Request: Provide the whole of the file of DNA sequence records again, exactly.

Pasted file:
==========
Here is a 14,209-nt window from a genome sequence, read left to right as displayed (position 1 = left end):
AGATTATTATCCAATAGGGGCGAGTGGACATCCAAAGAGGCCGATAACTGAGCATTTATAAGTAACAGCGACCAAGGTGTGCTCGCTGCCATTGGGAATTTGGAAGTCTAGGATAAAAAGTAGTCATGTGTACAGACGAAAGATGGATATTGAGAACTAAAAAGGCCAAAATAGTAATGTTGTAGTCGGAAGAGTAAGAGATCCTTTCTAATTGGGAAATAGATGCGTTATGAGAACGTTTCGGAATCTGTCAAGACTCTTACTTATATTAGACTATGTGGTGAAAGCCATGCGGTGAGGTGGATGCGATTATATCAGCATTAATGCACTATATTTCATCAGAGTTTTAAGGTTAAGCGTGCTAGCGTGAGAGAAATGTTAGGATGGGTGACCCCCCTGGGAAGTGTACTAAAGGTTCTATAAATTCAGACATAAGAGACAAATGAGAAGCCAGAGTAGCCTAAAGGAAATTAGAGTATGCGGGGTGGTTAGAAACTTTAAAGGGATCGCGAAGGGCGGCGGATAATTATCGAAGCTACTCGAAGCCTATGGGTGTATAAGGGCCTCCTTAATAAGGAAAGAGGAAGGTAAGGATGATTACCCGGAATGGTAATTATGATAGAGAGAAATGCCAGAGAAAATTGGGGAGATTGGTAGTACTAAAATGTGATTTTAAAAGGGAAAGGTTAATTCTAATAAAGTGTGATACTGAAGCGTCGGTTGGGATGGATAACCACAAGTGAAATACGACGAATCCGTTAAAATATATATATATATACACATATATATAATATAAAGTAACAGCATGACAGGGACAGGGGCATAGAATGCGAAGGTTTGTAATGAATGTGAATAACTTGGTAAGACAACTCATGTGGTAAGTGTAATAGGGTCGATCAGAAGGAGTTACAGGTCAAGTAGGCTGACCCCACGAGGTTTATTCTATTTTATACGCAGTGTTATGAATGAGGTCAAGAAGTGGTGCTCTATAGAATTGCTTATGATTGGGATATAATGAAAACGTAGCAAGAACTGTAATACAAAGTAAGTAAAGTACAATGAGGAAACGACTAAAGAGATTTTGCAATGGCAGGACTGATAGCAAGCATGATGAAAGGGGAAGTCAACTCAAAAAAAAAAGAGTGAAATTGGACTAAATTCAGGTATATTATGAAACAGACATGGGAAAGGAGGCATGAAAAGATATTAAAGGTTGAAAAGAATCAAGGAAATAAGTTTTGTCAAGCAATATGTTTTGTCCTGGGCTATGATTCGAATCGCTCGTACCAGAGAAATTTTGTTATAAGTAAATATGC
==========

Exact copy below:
Here is a 14,209-nt window from a genome sequence, read left to right as displayed (position 1 = left end):
AGATTATTATCCAATAGGGGCGAGTGGACATCCAAAGAGGCCGATAACTGAGCATTTATAAGTAACAGCGACCAAGGTGTGCTCGCTGCCATTGGGAATTTGGAAGTCTAGGATAAAAAGTAGTCATGTGTACAGACGAAAGATGGATATTGAGAACTAAAAAGGCCAAAATAGTAATGTTGTAGTCGGAAGAGTAAGAGATCCTTTCTAATTGGGAAATAGATGCGTTATGAGAACGTTTCGGAATCTGTCAAGACTCTTACTTATATTAGACTATGTGGTGAAAGCCATGCGGTGAGGTGGATGCGATTATATCAGCATTAATGCACTATATTTCATCAGAGTTTTAAGGTTAAGCGTGCTAGCGTGAGAGAAATGTTAGGATGGGTGACCCCCCTGGGAAGTGTACTAAAGGTTCTATAAATTCAGACATAAGAGACAAATGAGAAGCCAGAGTAGCCTAAAGGAAATTAGAGTATGCGGGGTGGTTAGAAACTTTAAAGGGATCGCGAAGGGCGGCGGATAATTATCGAAGCTACTCGAAGCCTATGGGTGTATAAGGGCCTCCTTAATAAGGAAAGAGGAAGGTAAGGATGATTACCCGGAATGGTAATTATGATAGAGAGAAATGCCAGAGAAAATTGGGGAGATTGGTAGTACTAAAATGTGATTTTAAAAGGGAAAGGTTAATTCTAATAAAGTGTGATACTGAAGCGTCGGTTGGGATGGATAACCACAAGTGAAATACGACGAATCCGTTAAAATATATATATATATACACATATATATAATATAAAGTAACAGCATGACAGGGACAGGGGCATAGAATGCGAAGGTTTGTAATGAATGTGAATAACTTGGTAAGACAACTCATGTGGTAAGTGTAATAGGGTCGATCAGAAGGAGTTACAGGTCAAGTAGGCTGACCCCACGAGGTTTATTCTATTTTATACGCAGTGTTATGAATGAGGTCAAGAAGTGGTGCTCTATAGAATTGCTTATGATTGGGATATAATGAAAACGTAGCAAGAACTGTAATACAAAGTAAGTAAAGTACAATGAGGAAACGACTAAAGAGATTTTGCAATGGCAGGACTGATAGCAAGCATGATGAAAGGGGAAGTCAACTCAAAAAAAAAAGAGTGAAATTGGACTAAATTCAGGTATATTATGAAACAGACATGGGAAAGGAGGCATGAAAAGATATTAAAGGTTGAAAAGAATCAAGGAAATAAGTTTTGTCAAGCAATATGTTTTGTCCTGGGCTATGATTCGAATCGCTCGTACCAGAGAAATTTTGTTATAAGTAAATATGC